Elisabet Eurén was one of the first women to be appointed lecturer at an advanced teaching institution. She was heavily involved in Svenska skolornas fredsförening (Swedish schools’ peace association) and Nordiska lärares fredsförbund (Scandinavian teachers’ peace federation).
Elisabet Eurén was born in Stora Kopparberg in 1864. She was the daughter of Elisabeth Christina Eurén, who was from Umeå, and Justus Ludvig Eurén, the district judge of Falu judicial district. She had a brother who was two years her junior. After completing her basic schooling she applied to Högre lärarinneseminariet in Stockholm and subsequently graduated from that institution in 1884. She then spent several years working at Statens normalskola för flickor, Brummerska skolan, and Lyceum för flickor.
Elisabet Eurén went on several trips abroad, primarily to undertake language studies in Germany, Switzerland, and England. Having spent several years working as a teacher she undertook further training at Högre lärarinneseminariet. In 1893 she graduated for a second time and then gained a post as a lecturer at the Umeå folkskoleseminarium (public-school training programme). Her responsibilities included the training school where the students undertook their practical training. At that time she was the sole female lecturer at the school. Elisabet Eurén’s subjects initially comprised Swedish and methodology but it was not long before she began to teach Christianity as a subject as well.
Elisabet Eurén made a significant impact on Umeå, both within the school and in the town itself. At the school she saw to it that a library was established for the students. Libraries were places that the well-read Elisabet Eurén held dear to her heart. She also introduced a more practical uniform for the students to wear during their physical education classes. Elisabet Eurén herself wore the so-called ʻreformdräkt’ (reformed dress) which at the time was a symbol of women’s demands for emancipation and the right to make their own decisions.
During her time in Umeå Elisabet Eurén instigated the setting up of a workhouse in 1897. Funding came from Lars Hiertas minnesfond and when the association which was responsible for the workhouse was constituted in 1901 she was appointed its first secretary. She retained that post until she left Umeå in 1904. She also served as chair of the suffragette association which was set up in Umeå in 1903. Elisabet Eurén’s elderly mother spent her final years living with her in Umeå and it was after her mother’s death that Elisabet Eurén moved back to Stockholm.
Elisabet Eurén gained a senior teacher’s position in the capital city at Folkskoleseminariet at Maria Prästgårdsgata. She taught the same subjects as in Umeå, with the addition of natural sciences. She once again brought up the issue of library provision at her institution and eventually became the librarian. This library played a significant role in the teaching programme.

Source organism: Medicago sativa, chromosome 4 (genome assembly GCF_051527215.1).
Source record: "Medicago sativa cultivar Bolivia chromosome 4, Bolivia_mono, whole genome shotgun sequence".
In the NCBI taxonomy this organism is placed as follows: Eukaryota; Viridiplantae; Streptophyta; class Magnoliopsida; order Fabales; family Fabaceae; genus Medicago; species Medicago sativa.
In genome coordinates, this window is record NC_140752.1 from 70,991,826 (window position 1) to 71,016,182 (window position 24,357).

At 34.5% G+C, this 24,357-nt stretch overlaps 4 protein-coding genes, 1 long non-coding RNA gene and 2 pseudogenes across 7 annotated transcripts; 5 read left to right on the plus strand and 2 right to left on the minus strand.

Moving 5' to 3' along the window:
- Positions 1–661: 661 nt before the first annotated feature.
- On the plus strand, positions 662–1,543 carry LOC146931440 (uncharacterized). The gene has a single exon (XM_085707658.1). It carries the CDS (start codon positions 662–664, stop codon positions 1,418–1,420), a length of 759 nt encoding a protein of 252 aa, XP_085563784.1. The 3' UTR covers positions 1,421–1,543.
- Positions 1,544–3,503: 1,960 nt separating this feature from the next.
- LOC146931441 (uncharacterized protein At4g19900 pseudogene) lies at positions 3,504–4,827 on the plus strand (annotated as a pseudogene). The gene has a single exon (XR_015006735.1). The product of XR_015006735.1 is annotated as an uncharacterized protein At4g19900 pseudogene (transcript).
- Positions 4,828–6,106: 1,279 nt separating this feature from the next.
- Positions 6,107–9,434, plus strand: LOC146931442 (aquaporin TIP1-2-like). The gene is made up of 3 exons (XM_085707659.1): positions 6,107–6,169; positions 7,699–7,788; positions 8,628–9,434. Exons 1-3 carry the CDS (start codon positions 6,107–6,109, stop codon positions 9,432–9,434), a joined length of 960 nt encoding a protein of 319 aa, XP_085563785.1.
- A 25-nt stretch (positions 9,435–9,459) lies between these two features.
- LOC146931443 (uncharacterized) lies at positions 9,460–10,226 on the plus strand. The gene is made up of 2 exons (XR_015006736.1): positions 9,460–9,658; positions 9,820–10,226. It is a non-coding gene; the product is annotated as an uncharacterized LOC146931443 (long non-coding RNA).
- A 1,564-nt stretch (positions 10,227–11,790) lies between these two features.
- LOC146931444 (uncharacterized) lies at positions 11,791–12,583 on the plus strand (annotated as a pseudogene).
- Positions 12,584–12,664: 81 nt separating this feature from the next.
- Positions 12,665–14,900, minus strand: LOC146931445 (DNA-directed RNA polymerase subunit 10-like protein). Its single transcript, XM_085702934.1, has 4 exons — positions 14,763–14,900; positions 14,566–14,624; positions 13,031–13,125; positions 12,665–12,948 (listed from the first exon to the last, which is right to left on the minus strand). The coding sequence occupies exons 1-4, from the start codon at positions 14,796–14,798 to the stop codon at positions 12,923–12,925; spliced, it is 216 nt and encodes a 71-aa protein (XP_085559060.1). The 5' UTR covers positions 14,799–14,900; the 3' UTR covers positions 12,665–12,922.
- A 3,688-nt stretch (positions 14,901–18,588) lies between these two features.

In 1918 it finally became possible for women to be appointed as lecturers. Elisabet Eurén is one of the first women to gain this role. In 1919 she was appointed lecturer at Folkskoleseminariet and during the academic year of 1919/1920 she served as substitute principal. During her remaining working years at the institution she taught psychology, pedagogics, and Swedish. She retired in 1924.
Elisabet Eurén sought to improve conditions for teachers and was a leading figure with Svenska seminarielärareföreningen from 1913 to 1918. Her primary activity was, however, in the sphere of the peace movement. In Stockholm she worked close to a fellow student from Högre lärarinneseminariet, Matilda Widegren, who had taken the initiative of introducing peace teaching at school. Elisabet Eurén served as chair or deputy chair for both Svenska skolornas fredsförening and Nordiska lärares fredsförbund. She was also a member of Förbundet för kristet samhällsliv, founded in 1917 and in which Ebba Pauli and Natanael Beskow served as leading figures. These two had founded Birkagården in 1912, an institution to which Elisabet Eurén also came to devote her time and energy. Her pacifist tendencies combined with an ecumenical religious view led her to engage with Vännernas samfund (Society of Friends) following its establishment in 1936. She was the sole woman to attend a meeting with representatives of the British Quakers. In 1933 at an episcopal conference in 1933 Elisabet Eurén was the sole female to be appointed to the Swedish ecumenical agency.
Elisabet Eurén never married. She suffered from a variety of illnesses and died at the Red Cross hospital in 1939. Representatives of all the associations she had belonged to gave speeches at her funeral at Norra crematorium whilst Folkskoleseminariet, Umeå arbetsstugeförening, Vännernas samfund and others sent flowers and wreaths. Elisabet Eurén is buried beside her parents at Norra begravningsplatsen (the Northern Cemetery) in Solna.